It’s all in the exhaust, baby

When it comes to driving a car, there are a few things that are needed to make it a truly incredible machine (at least for me, anyway): design, performance and the exhaust note. Now, you may find that combination rather strange, but when you have a car that excels in all three departments, think of what an amazing car that is — not only would it look and feel spectacular rolling down the street but it would sound phenomenal too. And that’s so important.

Sometimes, an exhaust note will make or break a car for me. At the moment I’m driving the brand new 2011 BMW Z4 sDrive35is and what a car it is. I’ve loved the Z4 since I first drove it nearly 3 years ago. This little powerhouse from BMW isn’t just spectacular to look at, but it is so much fun to drive. And that has a great deal to do with the custom-created exhaust note. The clever little engineers at BMW (and they are oh-so clever) engineered an exhaust note for the Z4 that is unlike any other and unique to the model.

It’s deep, guttural bliss when you push your foot on the throttle and I absolutely love it. It will make me grin from ear to ear every time — does your car’s exhaust do that for you?

And that’s why I think exhaust note is so important. It’s another element of your car that can bring you pleasure. Take the XJL for instance; it had this nifty little habit of backfiring whenever I let the revs drop from 2,500 or higher. The spitting, cracking backfire usually made me chuckle out loud and brightened my mood phenomenally — it also garnered even more attention from passersby.

But that small feature (which would normally be associated with an old, falling-to-pieces hunk of junk) sky-rocketed the XJL to new heights in my Like Book.

The Infiniti G series features an exhaust note masterpiece in my opinion. When the G35 was first released the exhaust note that exploded from that car’s rear was beyond anything ever heard before in a stock, just-drove-it-off-the-dealer-lot vehicle. And it sounded incredible — and still does.

Even the rumbling, raw exhaust note of the Mustang GT500 brought a smile to my face because it showed Ford’s want to return to the golden days of old American muscle cars and everything they stood for. The new Mustangs, right down to the tailpipes and the sounds they emit, are a testament to that.

A car’s exhaust note is rather like a person’s voice in the sense that it helps to round out their personality, to characterize what type of person (car) they really are. Would you want your F-150 Raptor to sound like a Honda Fit? I don’t think so.

Often, I think manufacturers neglect the exhaust note, or for money saving reasons just can’t be bothered to consider it, and that’s a shame. I think taking the time to perfect and develop that perfect, purring exhaust note could mean more sales for certain vehicles.

I’m not going to lie, I’m a little bit obsessed with the way cars sound from the rear, and I like to play a little game with myself to see if I can guess which car is coming round the bend based on the sound of its exhaust. I’m usually right 90% of the time. Old-school Hondas, Toyotas and Nissans always give me a hard time, but most cars with an audible exhaust note have distinguishable “songs.”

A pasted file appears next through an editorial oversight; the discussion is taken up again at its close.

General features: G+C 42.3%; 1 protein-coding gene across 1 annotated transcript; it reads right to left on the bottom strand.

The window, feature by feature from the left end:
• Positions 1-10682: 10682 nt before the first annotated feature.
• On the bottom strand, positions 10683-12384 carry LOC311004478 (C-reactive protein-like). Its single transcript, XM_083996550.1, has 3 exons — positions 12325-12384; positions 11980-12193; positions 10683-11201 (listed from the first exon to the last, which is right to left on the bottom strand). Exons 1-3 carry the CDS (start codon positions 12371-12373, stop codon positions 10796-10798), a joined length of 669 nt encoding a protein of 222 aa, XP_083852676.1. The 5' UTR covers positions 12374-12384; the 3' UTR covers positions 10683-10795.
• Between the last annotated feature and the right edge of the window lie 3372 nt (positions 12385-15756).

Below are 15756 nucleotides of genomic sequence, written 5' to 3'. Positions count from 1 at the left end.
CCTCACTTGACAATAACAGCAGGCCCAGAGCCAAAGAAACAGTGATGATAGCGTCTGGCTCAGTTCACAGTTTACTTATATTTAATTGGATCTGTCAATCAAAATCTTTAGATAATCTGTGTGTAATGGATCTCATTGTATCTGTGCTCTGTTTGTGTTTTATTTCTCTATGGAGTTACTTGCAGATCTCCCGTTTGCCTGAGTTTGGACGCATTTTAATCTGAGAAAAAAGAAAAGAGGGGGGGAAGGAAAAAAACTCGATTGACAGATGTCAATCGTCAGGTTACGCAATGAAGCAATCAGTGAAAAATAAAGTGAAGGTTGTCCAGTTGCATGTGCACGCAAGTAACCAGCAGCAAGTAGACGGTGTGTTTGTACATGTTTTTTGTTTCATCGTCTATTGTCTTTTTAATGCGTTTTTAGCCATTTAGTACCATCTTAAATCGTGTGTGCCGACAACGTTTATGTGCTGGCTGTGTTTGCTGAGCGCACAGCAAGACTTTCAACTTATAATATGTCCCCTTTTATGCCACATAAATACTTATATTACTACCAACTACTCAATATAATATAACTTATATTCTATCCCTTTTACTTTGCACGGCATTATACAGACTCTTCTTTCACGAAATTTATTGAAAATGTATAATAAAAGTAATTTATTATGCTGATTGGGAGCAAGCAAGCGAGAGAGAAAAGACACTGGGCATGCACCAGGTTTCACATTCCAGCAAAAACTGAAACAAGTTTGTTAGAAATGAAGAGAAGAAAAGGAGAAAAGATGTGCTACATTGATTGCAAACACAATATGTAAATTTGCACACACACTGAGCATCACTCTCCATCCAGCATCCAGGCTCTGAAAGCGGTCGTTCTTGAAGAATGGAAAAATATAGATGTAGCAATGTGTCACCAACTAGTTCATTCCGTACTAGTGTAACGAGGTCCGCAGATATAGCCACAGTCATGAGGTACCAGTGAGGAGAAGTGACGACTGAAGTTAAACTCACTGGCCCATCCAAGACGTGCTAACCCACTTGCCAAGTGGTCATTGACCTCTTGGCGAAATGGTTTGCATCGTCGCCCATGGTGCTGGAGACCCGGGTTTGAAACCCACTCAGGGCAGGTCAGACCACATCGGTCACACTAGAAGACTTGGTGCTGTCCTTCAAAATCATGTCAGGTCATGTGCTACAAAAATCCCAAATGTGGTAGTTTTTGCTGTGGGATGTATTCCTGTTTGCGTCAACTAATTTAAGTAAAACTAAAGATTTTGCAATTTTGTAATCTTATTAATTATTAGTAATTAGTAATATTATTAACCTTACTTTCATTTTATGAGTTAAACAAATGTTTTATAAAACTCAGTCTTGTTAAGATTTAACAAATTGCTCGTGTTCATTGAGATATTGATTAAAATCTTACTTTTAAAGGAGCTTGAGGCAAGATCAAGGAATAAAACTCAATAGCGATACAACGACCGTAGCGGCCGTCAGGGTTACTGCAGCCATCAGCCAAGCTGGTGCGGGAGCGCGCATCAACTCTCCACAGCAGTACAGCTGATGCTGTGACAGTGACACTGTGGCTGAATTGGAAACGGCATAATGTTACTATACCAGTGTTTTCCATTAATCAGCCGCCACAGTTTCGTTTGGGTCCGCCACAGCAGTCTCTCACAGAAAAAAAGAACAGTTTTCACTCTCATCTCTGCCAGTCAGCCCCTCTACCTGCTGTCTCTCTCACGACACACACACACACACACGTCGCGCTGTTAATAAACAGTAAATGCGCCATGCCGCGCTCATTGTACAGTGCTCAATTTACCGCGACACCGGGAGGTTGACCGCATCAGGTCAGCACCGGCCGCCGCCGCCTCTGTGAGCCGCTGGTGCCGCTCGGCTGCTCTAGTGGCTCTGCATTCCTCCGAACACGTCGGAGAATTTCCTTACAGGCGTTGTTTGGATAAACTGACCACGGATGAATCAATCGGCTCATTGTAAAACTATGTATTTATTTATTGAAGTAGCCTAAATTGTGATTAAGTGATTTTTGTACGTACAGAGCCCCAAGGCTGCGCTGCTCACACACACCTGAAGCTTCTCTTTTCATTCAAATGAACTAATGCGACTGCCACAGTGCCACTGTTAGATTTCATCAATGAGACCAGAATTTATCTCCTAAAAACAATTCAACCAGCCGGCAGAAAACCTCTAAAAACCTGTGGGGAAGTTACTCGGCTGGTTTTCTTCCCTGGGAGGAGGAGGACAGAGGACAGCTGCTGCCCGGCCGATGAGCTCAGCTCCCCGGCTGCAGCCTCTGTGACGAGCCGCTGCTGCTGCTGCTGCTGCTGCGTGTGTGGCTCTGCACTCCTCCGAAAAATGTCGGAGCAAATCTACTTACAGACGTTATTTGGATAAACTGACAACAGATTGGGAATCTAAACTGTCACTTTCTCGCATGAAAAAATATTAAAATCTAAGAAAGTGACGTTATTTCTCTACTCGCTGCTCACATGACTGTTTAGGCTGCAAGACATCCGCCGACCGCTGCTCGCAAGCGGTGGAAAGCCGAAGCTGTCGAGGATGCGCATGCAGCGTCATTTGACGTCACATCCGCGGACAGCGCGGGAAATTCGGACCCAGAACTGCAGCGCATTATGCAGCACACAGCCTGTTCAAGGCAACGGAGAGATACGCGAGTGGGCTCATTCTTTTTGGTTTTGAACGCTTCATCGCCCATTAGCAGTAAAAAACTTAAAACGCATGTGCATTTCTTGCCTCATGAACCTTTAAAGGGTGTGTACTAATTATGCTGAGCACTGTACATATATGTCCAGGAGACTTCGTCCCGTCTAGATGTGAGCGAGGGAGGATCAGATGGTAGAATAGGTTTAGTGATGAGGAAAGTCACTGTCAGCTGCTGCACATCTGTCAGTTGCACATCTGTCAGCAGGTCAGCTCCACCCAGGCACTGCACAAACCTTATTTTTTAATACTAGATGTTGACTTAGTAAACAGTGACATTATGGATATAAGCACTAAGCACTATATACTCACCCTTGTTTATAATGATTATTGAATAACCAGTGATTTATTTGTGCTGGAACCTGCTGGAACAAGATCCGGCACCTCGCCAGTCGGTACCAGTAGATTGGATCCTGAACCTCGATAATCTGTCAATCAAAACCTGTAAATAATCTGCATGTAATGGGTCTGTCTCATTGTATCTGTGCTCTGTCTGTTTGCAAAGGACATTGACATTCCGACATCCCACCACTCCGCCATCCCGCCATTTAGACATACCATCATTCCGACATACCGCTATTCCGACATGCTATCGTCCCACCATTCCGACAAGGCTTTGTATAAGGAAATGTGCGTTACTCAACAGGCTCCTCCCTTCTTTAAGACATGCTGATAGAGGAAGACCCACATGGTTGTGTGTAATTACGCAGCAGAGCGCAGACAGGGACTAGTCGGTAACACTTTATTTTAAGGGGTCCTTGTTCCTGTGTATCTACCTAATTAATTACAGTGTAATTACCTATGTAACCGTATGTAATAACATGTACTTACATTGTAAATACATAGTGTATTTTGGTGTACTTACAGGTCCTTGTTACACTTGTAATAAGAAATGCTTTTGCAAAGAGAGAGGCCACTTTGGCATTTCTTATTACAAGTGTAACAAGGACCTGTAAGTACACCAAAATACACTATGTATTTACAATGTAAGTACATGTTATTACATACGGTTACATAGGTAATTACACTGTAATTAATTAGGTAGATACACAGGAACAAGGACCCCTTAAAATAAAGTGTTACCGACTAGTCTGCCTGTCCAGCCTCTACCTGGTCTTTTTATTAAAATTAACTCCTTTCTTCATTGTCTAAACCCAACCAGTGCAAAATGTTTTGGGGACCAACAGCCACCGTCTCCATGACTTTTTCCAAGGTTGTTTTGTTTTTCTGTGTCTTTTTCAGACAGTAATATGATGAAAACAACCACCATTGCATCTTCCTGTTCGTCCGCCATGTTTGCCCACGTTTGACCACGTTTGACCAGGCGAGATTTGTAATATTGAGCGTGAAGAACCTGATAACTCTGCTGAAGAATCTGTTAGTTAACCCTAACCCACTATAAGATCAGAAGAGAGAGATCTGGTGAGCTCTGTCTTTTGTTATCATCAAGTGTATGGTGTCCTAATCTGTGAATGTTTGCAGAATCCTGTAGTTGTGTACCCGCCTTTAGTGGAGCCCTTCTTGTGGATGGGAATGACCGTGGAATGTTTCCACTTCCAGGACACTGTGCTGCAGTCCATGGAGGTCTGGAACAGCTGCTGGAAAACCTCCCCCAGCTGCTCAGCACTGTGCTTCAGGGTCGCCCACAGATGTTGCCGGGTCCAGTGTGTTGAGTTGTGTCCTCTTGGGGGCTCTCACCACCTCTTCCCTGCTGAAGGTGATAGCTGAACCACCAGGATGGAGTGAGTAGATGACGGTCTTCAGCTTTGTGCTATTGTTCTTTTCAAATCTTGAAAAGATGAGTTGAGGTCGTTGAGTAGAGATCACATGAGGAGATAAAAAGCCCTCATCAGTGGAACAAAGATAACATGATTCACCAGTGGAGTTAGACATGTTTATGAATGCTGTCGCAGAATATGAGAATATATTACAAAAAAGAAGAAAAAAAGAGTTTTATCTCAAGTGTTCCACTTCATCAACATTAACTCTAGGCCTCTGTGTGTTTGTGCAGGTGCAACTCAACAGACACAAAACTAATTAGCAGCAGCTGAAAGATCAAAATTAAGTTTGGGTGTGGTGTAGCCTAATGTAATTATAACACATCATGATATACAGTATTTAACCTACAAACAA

Subarus are the easiest to spot. Deep, rumbling and aggressive, a Subaru exhaust note is, perhaps, my favourite of all. And no, I’m not just saying that because I own one and get to listen to it all the time. There’s something alluring about the sound being pushed from the tailpipe of an STI or a rally-inspired WRX — yum.

I could go on and on (obviously) about this topic, and some of you might think I’m quite mad for doing so. But, oh faithful reader, am I really that crazy? Would you buy a TV that had a tinny, rattling sound or a radio that had static all the time?

For your aural pleasure (and mine!):

And just to change the subject a bit (because I’m sure you’re all sick of hearing me rattle on about exhaust notes), here is my review of the BMW X5 sDrive35i from

Drive on,
– M.

~ by drivingmsmiranda on August 13, 2010.

3 Responses to “It’s all in the exhaust, baby”

  1. Yo Miranda!

    It’s funny that you mention the G35 exhaust note. About three weeks ago, I was dropping my two sons off at daycare (my oldest is quickly becoming a car/motorcycle aficionado!) and noticed a new Nissan Maxima parked in front of the entrance. I like about 90% of the new Maxima’s appearance (the only exception is the grill/headlamp combination. For whatever reason, I can’t help feeling that it just doesn’t match up to the rest of the car’s striking good looks). As I was leaving, the owner had just gotten in and started it up. Talk about a beautiful exhaust note! It definitely got my attention, and I’ve been admiring this car ever since. It also has me even more obsessed with the GT-R since the Maxima engine is the basis for that engine as well. Have you driven one yet???


  2. […] I have no problem with modifications, especially if they’re done well. Engine upgrades, exhaust changes for the perfect note, interior gadget additions: all of these mods are […]

  3. […] is in the air when my head is constantly whipping around to catch a glimpse of the car attached to the aural symphony […]

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